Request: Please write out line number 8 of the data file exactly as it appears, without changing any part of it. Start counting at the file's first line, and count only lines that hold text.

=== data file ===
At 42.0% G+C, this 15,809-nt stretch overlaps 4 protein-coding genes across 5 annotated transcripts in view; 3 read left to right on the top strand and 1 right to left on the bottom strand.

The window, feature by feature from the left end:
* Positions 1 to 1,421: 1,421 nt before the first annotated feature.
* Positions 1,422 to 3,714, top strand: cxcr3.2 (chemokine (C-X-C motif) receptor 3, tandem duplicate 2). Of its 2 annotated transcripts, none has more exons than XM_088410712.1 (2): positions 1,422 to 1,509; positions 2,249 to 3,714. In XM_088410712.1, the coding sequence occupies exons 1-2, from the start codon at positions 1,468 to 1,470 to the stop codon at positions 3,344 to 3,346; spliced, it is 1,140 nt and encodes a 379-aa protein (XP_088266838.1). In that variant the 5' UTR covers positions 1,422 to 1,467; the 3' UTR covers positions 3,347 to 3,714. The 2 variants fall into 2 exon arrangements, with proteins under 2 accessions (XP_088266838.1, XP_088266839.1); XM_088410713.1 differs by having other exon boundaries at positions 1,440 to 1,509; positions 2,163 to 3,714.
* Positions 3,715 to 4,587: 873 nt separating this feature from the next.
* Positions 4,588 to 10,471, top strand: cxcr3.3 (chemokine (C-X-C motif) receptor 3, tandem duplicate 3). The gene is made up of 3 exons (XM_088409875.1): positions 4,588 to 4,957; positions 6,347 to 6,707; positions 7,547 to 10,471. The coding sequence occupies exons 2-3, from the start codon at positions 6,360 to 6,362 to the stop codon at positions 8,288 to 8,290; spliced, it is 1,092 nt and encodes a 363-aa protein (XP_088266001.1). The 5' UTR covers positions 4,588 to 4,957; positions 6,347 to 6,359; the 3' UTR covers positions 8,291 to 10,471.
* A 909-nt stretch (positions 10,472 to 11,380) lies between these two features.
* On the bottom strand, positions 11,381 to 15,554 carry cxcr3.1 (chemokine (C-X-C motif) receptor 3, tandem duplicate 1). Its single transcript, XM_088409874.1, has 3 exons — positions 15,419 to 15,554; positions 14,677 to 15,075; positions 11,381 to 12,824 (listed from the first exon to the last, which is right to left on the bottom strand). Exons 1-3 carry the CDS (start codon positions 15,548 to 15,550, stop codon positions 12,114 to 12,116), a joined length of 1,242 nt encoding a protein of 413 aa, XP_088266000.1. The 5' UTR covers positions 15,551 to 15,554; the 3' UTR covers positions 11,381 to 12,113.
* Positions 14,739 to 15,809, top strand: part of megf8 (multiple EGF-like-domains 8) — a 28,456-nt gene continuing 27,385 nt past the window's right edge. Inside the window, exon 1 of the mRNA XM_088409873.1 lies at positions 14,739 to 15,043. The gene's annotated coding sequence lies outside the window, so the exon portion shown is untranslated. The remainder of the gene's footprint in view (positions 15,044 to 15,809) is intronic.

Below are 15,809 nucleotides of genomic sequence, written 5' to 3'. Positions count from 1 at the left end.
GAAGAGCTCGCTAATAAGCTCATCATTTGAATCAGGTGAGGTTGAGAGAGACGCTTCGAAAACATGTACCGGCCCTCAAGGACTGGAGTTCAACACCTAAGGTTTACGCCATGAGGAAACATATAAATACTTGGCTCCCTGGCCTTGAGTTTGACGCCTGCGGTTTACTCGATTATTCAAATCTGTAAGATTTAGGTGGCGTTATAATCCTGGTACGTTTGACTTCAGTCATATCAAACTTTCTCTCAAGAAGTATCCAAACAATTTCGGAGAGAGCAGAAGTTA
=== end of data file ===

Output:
* On the bottom strand, positions 11,381 to 15,554 carry cxcr3.1 (chemokine (C-X-C motif) receptor 3, tandem duplicate 1). Its single transcript, XM_088409874.1, has 3 exons — positions 15,419 to 15,554; positions 14,677 to 15,075; positions 11,381 to 12,824 (listed from the first exon to the last, which is right to left on the bottom strand). Exons 1-3 carry the CDS (start codon positions 15,548 to 15,550, stop codon positions 12,114 to 12,116), a joined length of 1,242 nt encoding a protein of 413 aa, XP_088266000.1. The 5' UTR covers positions 15,551 to 15,554; the 3' UTR covers positions 11,381 to 12,113.